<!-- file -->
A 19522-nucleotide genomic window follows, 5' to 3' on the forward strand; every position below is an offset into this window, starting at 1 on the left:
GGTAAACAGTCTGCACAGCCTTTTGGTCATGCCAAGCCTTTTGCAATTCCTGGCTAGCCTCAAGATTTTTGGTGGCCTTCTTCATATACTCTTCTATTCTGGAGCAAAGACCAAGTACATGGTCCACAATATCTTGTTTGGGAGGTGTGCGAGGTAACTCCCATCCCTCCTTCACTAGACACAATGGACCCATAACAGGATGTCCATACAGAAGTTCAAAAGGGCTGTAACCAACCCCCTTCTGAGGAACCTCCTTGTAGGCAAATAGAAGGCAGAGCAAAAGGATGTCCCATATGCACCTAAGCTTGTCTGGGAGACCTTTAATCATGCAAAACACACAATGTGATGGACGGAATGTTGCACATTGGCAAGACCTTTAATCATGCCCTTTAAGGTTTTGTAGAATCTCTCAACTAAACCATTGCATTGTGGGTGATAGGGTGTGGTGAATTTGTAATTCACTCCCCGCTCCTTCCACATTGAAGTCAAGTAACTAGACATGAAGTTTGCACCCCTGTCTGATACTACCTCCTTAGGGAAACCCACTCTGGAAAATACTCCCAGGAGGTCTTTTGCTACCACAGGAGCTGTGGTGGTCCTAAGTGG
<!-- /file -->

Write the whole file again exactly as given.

A 19522-nucleotide genomic window follows, 5' to 3' on the forward strand; every position below is an offset into this window, starting at 1 on the left:
GGTAAACAGTCTGCACAGCCTTTTGGTCATGCCAAGCCTTTTGCAATTCCTGGCTAGCCTCAAGATTTTTGGTGGCCTTCTTCATATACTCTTCTATTCTGGAGCAAAGACCAAGTACATGGTCCACAATATCTTGTTTGGGAGGTGTGCGAGGTAACTCCCATCCCTCCTTCACTAGACACAATGGACCCATAACAGGATGTCCATACAGAAGTTCAAAAGGGCTGTAACCAACCCCCTTCTGAGGAACCTCCTTGTAGGCAAATAGAAGGCAGAGCAAAAGGATGTCCCATATGCACCTAAGCTTGTCTGGGAGACCTTTAATCATGCAAAACACACAATGTGATGGACGGAATGTTGCACATTGGCAAGACCTTTAATCATGCCCTTTAAGGTTTTGTAGAATCTCTCAACTAAACCATTGCATTGTGGGTGATAGGGTGTGGTGAATTTGTAATTCACTCCCCGCTCCTTCCACATTGAAGTCAAGTAACTAGACATGAAGTTTGCACCCCTGTCTGATACTACCTCCTTAGGGAAACCCACTCTGGAAAATACTCCCAGGAGGTCTTTTGCTACCACAGGAGCTGTGGTGGTCCTAAGTGG